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After two fatal airplane crashes, all Boeing 737 Max have been grounded worldwide

Defective Boeing 737 Max groundedThe second fatal crash of a Boeing 737  MAX last Sunday in Ethiopia has led to a worldwide decision by aviation authorities to ground all Boeing 737 MAX. The US was the last of 42 other countries to make this decision.  157 people lost their lives in Sunday’s crash and 189 died in October in Indonesia in a very similar airplane crash.

According to recent investigations both crashes occurred  in a very similar manner. A new flight control system for which pilots weren’t proprely trained may have caused both accidents according to preliminary investigations. According to an article in the New York Times, after the first accidents, the pilots union complained that Boeing didn’t inform pilots that in some cases  the new flight control system could automatically push the nose of the plane down. Experts believe this change may have played a role in both accidents.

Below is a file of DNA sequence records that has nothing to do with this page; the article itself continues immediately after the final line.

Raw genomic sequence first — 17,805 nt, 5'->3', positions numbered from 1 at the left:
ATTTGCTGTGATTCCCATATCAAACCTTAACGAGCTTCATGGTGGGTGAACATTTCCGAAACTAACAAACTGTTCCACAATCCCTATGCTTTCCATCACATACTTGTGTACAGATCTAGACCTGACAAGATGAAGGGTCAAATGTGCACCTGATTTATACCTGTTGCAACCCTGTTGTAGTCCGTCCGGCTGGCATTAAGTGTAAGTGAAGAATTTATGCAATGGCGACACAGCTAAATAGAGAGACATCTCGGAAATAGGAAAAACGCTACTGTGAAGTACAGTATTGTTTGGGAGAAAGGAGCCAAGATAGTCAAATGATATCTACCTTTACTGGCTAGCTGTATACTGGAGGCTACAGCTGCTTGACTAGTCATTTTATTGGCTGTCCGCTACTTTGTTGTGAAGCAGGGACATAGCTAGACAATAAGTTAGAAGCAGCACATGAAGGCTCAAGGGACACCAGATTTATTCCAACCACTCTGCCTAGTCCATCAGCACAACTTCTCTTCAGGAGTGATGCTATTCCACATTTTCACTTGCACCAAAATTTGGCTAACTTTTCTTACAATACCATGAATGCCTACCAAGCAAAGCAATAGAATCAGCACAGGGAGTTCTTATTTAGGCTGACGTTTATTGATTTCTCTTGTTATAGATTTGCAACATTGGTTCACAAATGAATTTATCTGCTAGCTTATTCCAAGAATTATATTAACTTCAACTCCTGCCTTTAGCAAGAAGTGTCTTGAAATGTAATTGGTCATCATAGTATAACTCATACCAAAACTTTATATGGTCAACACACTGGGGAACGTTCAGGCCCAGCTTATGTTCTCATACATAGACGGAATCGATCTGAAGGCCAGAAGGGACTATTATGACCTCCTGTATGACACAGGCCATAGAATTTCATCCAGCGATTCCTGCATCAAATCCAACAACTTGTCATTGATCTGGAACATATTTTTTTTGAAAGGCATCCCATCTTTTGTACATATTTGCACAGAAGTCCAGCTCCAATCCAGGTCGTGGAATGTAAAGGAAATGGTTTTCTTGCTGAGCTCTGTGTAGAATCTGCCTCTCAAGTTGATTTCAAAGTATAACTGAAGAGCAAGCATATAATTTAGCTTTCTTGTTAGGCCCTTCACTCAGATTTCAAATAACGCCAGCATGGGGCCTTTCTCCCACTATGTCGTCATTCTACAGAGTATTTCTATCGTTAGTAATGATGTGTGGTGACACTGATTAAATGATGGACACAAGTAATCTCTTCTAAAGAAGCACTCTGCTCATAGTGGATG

PILOTS LOOSING THE BATTLE AGAINST THE NEW FLIGHT CONTROL SYSTEM

According to investigators  in the first accident faulty sensors may have led the newly installed automated system known as M.C.A.S. to push the nose of the plane down. The pilots tried to correct it and put the nose up several time at 15 seconds intervals but each time  they were overridden by the system. They finally lost the battle against the system and crashed the plane killing 189 people. Experts believe the same happened to the pilots of Ethiopians Airlines last Sunday.

The 737 Max is Boeing’s best-selling airliner ever. In the first 6 months more than 4,000 models were ordered. The company Norwegian-Air has eighteen 737 Max in its fleet and has already announced that it would seek compensation for the loss of profit resulting from the grounding. Boeing will also face multiple wrongful death lawsuits from the passengers family.

More scrutiny will be directed in the coming days into understanding why the F.A.A. didn’t require more substantial training for pilots to fly the 737 MAX.

Image: courtesy of Wikipedia